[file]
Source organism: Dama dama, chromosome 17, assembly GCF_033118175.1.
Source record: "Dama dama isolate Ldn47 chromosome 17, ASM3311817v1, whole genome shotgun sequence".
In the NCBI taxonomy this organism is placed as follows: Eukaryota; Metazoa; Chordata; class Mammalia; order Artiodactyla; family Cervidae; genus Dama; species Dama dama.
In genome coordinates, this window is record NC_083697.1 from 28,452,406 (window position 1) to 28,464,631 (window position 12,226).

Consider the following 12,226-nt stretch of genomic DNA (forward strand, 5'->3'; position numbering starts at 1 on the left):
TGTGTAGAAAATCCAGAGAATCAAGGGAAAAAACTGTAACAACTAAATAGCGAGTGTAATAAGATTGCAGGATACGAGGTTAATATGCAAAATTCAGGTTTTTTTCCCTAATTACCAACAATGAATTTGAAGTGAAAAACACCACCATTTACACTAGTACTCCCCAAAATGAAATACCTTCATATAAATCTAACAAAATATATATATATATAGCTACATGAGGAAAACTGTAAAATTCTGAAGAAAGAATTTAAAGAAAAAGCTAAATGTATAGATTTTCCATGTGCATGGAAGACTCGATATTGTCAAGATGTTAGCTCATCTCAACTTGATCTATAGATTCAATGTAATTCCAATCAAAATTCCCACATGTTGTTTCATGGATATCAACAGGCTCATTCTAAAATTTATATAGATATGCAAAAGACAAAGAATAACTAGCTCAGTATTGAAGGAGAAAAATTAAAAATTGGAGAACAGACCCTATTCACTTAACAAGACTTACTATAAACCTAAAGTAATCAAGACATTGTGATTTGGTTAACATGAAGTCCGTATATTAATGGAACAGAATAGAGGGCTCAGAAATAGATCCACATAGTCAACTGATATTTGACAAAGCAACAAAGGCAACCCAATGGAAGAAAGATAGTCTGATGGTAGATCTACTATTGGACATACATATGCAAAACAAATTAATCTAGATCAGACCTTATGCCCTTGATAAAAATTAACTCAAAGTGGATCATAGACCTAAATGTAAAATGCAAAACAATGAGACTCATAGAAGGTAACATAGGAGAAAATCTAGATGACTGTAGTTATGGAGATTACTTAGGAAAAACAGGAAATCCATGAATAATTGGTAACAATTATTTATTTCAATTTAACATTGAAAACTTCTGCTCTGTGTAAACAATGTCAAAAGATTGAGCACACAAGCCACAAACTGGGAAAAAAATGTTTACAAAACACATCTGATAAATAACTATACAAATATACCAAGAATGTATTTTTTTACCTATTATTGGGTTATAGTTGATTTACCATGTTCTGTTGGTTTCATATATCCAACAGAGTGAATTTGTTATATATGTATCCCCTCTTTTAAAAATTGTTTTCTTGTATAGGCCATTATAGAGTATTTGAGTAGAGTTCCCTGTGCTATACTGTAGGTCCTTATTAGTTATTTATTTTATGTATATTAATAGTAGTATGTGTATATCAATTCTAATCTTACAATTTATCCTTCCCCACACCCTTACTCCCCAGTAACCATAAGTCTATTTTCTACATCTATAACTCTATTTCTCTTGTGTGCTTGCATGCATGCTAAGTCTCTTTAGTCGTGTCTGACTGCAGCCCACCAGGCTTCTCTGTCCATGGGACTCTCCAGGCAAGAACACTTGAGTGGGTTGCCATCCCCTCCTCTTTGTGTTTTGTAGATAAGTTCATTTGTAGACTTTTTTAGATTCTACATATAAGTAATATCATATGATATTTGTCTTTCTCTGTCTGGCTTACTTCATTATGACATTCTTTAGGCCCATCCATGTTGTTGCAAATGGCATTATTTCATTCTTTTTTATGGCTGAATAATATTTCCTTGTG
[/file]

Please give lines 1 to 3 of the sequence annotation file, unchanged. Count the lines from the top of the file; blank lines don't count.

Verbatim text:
Source organism: Dama dama, chromosome 17, assembly GCF_033118175.1.
Source record: "Dama dama isolate Ldn47 chromosome 17, ASM3311817v1, whole genome shotgun sequence".
In the NCBI taxonomy this organism is placed as follows: Eukaryota; Metazoa; Chordata; class Mammalia; order Artiodactyla; family Cervidae; genus Dama; species Dama dama.